Non-carrier bull x non-carrier cow: 100% chance of having a non-carrier calf.
Non-carrier bull x carrier cow: 50% chance of having a non-carrier calf;
50% chance of having a carrier calf.
Carrier bull x non-carrier cow: 50% chance of having a non-carrier calf;
50% chance of having a carrier calf.
Carrier bull x carrier cow: 25% chance of having a non-carrier calf;
50% chance of having a carrier calf;
25% chance of having a dead bulldog calf.

A quick examination of the above breeding statistics makes it clear that only the non-carriers breed true. For those who wish to breed the carrier, both types will be produced, creating a herd that shows a wide range of heights because of the effect of the mutation.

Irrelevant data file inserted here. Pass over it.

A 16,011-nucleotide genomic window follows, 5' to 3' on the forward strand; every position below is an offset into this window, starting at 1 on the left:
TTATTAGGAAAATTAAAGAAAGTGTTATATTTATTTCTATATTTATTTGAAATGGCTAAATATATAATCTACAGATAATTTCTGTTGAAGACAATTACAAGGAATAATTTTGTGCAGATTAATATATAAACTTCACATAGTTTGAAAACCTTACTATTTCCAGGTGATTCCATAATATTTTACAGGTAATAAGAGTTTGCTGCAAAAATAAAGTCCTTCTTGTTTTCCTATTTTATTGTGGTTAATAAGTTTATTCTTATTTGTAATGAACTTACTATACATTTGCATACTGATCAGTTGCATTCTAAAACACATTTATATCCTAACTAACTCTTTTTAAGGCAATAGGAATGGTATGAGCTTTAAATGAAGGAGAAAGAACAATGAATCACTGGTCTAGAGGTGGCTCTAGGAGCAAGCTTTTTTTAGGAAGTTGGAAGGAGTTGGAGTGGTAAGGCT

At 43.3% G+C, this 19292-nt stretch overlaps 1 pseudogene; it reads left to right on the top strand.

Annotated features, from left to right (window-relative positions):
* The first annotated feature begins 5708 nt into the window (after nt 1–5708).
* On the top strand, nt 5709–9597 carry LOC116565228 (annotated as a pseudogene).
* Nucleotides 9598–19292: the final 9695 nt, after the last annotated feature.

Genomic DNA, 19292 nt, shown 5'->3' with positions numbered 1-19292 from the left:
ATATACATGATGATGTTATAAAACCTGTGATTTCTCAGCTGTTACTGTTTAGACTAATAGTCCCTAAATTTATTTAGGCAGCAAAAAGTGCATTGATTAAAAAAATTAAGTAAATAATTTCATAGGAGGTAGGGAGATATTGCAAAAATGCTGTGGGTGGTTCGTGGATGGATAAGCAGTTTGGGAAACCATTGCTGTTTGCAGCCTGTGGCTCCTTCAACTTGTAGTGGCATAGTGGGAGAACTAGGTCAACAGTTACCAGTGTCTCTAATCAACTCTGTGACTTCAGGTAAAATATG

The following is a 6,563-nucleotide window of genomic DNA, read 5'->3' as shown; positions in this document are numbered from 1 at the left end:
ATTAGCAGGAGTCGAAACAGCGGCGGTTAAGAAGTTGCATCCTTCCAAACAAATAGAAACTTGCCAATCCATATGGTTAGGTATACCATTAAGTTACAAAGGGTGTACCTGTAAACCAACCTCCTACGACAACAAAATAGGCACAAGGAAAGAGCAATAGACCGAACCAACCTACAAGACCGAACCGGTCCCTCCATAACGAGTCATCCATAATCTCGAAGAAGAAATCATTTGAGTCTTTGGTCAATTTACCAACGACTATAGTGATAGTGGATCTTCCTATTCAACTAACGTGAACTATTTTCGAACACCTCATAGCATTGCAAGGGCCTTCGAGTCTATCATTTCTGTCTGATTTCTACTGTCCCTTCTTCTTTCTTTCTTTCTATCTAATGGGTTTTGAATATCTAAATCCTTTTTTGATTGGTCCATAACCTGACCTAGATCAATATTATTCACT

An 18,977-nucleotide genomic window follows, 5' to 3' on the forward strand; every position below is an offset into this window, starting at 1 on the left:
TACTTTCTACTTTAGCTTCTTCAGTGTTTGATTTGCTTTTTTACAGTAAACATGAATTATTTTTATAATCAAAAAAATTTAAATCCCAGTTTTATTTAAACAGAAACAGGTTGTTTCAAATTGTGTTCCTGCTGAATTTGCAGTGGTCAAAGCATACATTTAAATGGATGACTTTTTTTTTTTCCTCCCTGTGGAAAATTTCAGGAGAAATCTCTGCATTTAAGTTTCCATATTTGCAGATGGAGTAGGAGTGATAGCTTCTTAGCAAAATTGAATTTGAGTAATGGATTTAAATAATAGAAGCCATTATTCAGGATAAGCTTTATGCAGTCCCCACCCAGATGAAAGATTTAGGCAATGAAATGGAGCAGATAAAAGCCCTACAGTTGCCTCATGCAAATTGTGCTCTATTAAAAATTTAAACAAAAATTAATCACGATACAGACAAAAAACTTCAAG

Because we are dealing with a form of dominant gene, many carriers can be identified visually.  However this does not hold true 100% of the time. Only genetic testing can identify the presence of the mutation. With that knowledge, owners can make informed breeding choices.

The ADCA recommends that owners who wish to breed the carrier type mate carriers with non-carriers to avoid their cows having bulldog calves.

For the instructions and application for Chondrodysplasia testing, click here: Chondrodysplasia.
Those who test will receive test result certificates from Texas A&M, the official ADCA DNA lab.
Here is the test result interpretation table that appears on the reports: